We can all learn to regulate our emotions when we’re hit with extreme stress
In my last blog, I brushed the surface of the very human experience of having difficulty regulating our emotions when we experience trauma or extreme stress. It’s something I see regularly with my clients (and myself sometimes), so I decided to go a little deeper this time.
Essentially, we have an optimal zone in which we can deal with typical daily stress effectively (our window of tolerance, a term coined by Dr. Dan Siegel), but when the proverbial train goes off the proverbial track, our brains and bodies make a split decision to fight, flight, or freeze, even when the most productive reaction – facing the train – is the most difficult and takes some practice.
There are two ways to stay within your optimal zone: expand your zone and self-regulate.
Great Laurie, thanks. But how do I do those things?
I’m glad you asked. Here are some things you can do to practice so when the time comes, you’re ready:
Practice Mindfulness. Being mindful helps to deal with undue stress and emotions by paying attention and staying in the present moment. It’s not about stopping unwanted stress or anxiety, but allowing those moments to pass without reacting in a negative way.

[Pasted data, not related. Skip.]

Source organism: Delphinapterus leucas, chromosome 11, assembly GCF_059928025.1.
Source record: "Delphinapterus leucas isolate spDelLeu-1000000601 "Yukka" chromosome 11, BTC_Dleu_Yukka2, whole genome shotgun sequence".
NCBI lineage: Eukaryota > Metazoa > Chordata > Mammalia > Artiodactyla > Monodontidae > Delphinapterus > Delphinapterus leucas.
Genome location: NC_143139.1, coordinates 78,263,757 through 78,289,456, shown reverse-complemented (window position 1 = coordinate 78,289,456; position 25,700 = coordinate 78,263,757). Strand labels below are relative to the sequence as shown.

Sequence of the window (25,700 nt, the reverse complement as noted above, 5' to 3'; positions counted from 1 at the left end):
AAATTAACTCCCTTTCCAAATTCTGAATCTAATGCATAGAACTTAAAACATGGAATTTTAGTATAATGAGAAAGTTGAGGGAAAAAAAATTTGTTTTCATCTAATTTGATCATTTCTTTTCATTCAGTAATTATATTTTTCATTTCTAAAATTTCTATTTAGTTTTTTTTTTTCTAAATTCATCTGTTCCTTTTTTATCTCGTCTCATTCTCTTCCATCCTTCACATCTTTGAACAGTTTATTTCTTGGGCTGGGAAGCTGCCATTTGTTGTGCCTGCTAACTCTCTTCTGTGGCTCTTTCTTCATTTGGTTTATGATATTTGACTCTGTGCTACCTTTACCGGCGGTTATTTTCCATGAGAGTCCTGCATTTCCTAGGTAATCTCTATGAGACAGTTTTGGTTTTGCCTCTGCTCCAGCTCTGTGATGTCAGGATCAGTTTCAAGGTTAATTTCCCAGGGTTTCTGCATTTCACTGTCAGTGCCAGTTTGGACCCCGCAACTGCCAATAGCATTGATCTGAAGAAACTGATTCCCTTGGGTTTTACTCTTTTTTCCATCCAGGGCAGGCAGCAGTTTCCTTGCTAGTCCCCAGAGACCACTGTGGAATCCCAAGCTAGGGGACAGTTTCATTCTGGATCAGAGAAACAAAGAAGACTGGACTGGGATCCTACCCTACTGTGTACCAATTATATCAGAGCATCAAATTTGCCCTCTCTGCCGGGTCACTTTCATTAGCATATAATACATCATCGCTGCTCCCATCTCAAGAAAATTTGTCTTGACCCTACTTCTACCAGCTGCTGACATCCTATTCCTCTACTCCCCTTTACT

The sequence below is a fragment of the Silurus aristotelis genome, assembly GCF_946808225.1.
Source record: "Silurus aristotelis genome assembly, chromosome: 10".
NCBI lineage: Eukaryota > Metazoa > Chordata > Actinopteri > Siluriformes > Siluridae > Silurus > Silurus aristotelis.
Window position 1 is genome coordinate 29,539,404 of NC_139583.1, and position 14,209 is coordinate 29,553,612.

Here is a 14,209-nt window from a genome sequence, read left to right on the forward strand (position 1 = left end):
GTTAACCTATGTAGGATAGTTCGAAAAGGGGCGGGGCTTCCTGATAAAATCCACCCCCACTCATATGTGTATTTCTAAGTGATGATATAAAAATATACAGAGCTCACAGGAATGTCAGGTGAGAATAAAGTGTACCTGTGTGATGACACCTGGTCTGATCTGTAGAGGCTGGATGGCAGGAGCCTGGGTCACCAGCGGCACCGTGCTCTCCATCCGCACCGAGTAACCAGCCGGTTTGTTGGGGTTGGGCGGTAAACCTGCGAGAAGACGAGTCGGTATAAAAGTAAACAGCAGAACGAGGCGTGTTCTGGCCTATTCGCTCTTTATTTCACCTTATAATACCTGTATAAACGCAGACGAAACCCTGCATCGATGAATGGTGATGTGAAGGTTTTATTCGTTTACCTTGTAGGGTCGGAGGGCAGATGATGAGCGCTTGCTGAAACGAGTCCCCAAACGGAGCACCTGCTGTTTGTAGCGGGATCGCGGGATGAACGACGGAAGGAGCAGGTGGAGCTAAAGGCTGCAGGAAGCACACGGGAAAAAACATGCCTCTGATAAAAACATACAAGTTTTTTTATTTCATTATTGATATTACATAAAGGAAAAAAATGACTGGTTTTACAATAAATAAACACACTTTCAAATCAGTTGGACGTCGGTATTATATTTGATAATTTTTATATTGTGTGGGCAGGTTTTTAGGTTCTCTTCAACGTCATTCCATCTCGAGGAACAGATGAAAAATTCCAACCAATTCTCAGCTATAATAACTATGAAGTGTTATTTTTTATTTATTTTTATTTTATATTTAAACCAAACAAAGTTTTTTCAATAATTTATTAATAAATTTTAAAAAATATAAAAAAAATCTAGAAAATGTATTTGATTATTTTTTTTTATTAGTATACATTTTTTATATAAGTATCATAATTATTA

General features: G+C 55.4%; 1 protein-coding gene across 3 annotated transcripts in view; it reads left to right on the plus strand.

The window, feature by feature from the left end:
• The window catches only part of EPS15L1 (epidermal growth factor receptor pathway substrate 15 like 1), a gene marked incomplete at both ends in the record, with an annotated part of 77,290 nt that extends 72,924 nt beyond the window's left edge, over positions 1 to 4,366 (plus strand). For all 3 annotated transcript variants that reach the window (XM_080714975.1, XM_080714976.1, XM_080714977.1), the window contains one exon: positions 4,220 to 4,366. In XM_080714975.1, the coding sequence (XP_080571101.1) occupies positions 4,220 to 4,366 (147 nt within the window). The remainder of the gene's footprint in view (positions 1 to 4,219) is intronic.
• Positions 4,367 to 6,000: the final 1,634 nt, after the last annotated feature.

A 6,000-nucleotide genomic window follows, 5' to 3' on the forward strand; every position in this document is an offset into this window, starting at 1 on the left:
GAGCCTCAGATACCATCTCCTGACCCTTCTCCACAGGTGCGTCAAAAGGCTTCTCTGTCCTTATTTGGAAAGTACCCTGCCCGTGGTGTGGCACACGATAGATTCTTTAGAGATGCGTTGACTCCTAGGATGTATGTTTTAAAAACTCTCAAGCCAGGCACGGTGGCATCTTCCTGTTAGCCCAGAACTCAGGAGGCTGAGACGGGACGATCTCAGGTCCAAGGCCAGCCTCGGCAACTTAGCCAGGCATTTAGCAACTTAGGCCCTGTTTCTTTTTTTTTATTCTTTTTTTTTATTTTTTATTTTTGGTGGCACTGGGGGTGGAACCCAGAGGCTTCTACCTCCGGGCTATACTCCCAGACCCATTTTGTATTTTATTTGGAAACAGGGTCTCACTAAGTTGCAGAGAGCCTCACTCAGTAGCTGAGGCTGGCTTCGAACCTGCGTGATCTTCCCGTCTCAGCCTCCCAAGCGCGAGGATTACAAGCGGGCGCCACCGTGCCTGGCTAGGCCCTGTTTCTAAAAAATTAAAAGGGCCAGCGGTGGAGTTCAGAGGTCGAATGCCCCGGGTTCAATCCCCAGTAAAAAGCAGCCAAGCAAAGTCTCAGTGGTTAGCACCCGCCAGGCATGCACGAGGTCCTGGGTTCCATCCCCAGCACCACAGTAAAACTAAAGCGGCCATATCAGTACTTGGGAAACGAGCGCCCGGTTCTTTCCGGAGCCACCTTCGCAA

Self-Regulate. Find what makes you happy and do more of it! There’s real science to the effect happiness has on your brain and ability to fight dragons (or your bigger-than-typical stressors).
Reduce Shame. If you are constantly feeling embarrassed and self-critical, it can be debilitating to your mental health and make it difficult to deal with what life throws at you.
Build Resilience. I believe resilience is built over our lifetimes and we can’t build it without resistance. Think about this: a tree that is grown in an environment with no wind will not develop the inner strength to continue growing; it’ll fall over at a height it can no longer withstand. Here is a glimpse into a fascinating biological experiment that illustrates this. The key to becoming more resilient is to face challenges over time and recognize when you do. Celebrate your successes!
● When you start to feel anxious or uncomfortable, practice steadying your breathing, releasing your anger, or meditating.
● When you feel numb or ready to give up, notice your feet connecting with the ground.
● Write down what is bothering you or that long list of things to do. Clearing mental clutter can give you clarity, focus, and a realistic view of the situation.
● Try to reframe your negative thoughts into positive ones.
● Get moving! Any form of physical activity you enjoy will help, and a break away from the issue at hand can provide a new perspective when you come back to it.
● Pet your pet (my personal favourite). There’s nothing quite like a snuggle with my Rizzo to get me back to what’s important in life with a steady mindset.
Being able to self-regulate is a lifetime’s work. Today, choose a place to start.
Want more? Here is a great resource: https://www.mindmypeelings.com/blog/window-of-tolerance.